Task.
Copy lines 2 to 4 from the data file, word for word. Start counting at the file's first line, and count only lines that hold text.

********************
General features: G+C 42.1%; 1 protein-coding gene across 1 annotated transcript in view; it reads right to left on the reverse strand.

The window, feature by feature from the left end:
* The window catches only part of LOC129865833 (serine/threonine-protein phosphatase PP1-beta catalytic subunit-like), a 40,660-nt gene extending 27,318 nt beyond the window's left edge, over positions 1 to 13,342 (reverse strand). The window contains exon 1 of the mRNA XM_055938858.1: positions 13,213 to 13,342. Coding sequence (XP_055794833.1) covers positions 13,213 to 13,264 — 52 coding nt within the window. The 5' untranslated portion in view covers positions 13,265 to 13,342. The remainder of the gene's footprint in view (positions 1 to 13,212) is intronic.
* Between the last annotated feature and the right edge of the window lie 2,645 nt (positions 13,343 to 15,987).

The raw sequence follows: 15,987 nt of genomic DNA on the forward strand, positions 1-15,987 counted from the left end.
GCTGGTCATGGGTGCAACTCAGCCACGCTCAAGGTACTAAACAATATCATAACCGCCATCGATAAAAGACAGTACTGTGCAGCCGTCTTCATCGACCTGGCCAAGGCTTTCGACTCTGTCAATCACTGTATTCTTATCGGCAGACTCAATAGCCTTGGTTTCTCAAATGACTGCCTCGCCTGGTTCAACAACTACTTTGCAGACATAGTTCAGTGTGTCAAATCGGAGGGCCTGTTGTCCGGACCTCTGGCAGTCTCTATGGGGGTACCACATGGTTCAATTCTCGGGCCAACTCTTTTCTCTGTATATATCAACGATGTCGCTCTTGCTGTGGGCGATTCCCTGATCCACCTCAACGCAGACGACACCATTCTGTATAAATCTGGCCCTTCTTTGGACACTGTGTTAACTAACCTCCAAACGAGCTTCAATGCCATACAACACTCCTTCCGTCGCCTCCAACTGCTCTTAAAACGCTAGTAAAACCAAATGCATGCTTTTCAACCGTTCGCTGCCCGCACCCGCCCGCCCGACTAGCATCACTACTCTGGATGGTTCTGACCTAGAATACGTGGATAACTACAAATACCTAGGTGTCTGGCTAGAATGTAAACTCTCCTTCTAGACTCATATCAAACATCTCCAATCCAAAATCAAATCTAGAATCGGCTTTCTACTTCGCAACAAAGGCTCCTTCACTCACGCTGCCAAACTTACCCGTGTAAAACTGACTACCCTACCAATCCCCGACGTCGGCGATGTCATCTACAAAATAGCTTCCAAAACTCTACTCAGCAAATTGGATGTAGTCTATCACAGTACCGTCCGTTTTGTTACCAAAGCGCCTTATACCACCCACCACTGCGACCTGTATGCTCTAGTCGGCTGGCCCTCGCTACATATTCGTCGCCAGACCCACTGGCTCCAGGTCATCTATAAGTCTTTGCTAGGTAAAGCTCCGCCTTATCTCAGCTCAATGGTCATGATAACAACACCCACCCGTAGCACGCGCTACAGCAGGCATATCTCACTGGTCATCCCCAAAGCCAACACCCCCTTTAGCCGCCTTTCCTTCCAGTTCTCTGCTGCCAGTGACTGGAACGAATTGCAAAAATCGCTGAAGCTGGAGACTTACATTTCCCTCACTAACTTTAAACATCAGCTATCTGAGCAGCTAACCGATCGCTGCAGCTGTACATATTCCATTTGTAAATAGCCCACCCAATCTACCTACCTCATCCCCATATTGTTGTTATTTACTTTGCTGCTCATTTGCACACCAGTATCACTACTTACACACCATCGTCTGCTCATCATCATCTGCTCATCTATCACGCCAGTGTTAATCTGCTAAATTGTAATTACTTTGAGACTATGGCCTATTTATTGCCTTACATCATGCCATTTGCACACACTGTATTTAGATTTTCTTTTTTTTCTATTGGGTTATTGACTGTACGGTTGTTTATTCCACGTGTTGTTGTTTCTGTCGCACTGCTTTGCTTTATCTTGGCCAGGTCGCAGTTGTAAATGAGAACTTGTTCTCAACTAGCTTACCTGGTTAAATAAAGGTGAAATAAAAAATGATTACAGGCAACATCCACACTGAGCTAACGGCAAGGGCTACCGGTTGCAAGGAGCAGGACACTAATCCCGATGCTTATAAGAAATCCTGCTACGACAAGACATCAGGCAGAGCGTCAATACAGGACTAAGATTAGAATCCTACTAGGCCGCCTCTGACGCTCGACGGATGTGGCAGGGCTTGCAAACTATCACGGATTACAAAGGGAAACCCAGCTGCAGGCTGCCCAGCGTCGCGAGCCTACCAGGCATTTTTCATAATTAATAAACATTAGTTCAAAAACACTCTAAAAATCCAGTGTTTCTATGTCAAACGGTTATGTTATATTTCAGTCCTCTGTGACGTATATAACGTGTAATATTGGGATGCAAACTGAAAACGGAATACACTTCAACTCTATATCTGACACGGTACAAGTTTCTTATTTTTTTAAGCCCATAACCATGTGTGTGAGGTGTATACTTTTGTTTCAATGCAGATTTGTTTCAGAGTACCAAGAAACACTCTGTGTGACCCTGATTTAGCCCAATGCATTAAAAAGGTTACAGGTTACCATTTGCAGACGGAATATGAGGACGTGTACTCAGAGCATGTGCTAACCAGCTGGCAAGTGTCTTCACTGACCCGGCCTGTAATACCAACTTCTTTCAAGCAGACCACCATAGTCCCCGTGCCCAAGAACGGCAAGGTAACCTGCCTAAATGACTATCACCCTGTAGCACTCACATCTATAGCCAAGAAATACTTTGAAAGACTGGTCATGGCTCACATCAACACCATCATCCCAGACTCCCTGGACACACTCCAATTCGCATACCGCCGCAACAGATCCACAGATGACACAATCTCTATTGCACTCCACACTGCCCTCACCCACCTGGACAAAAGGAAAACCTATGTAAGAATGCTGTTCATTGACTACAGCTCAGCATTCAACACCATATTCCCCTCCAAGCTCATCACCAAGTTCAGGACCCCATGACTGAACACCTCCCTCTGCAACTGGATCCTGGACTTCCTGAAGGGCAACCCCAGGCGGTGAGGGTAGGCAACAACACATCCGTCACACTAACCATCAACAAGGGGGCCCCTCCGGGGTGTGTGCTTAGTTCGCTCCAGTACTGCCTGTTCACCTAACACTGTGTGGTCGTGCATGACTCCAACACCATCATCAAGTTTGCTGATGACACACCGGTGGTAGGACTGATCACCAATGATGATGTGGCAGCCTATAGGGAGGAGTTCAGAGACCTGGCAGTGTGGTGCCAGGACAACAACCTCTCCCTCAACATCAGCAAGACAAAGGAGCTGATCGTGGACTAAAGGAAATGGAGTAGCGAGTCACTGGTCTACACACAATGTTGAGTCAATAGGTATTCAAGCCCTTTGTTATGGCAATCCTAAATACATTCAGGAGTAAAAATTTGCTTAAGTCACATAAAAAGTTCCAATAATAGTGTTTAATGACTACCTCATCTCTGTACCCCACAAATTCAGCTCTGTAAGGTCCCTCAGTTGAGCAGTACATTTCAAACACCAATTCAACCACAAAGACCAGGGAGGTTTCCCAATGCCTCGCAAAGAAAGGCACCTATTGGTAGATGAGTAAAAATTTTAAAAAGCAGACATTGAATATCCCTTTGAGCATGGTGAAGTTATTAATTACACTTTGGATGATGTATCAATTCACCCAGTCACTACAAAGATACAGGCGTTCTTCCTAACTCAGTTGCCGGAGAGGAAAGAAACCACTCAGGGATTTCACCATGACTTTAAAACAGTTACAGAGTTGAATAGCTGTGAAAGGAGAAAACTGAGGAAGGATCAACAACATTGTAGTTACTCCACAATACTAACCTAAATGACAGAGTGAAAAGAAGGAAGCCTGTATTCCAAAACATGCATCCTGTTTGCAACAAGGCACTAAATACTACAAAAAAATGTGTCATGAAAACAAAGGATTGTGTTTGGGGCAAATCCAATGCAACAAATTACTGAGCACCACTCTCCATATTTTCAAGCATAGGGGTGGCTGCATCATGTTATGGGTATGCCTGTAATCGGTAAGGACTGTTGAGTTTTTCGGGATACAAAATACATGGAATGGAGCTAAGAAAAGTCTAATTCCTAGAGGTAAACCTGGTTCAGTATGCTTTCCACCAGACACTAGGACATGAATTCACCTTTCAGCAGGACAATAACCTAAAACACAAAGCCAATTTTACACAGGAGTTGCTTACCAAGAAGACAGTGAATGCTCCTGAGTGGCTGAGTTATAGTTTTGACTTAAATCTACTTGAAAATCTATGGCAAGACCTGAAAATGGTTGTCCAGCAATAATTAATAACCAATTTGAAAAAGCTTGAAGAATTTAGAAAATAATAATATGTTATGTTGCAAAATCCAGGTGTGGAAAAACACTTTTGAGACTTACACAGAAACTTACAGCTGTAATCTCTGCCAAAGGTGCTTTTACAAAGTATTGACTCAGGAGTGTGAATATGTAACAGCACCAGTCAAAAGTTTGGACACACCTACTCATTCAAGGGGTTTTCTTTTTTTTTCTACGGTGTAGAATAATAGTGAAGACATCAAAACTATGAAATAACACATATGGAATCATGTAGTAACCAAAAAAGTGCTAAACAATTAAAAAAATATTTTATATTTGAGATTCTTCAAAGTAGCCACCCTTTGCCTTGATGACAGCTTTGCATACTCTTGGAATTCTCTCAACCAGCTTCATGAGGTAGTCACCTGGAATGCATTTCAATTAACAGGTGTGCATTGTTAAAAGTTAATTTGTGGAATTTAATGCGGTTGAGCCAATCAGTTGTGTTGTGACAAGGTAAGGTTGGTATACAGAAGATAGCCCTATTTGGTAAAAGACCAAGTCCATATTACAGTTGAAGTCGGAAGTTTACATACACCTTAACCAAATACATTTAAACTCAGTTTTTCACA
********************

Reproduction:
The window, feature by feature from the left end:
* The window catches only part of LOC129865833 (serine/threonine-protein phosphatase PP1-beta catalytic subunit-like), a 40,660-nt gene extending 27,318 nt beyond the window's left edge, over positions 1 to 13,342 (reverse strand). The window contains exon 1 of the mRNA XM_055938858.1: positions 13,213 to 13,342. Coding sequence (XP_055794833.1) covers positions 13,213 to 13,264 — 52 coding nt within the window. The 5' untranslated portion in view covers positions 13,265 to 13,342. The remainder of the gene's footprint in view (positions 1 to 13,212) is intronic.
* Between the last annotated feature and the right edge of the window lie 2,645 nt (positions 13,343 to 15,987).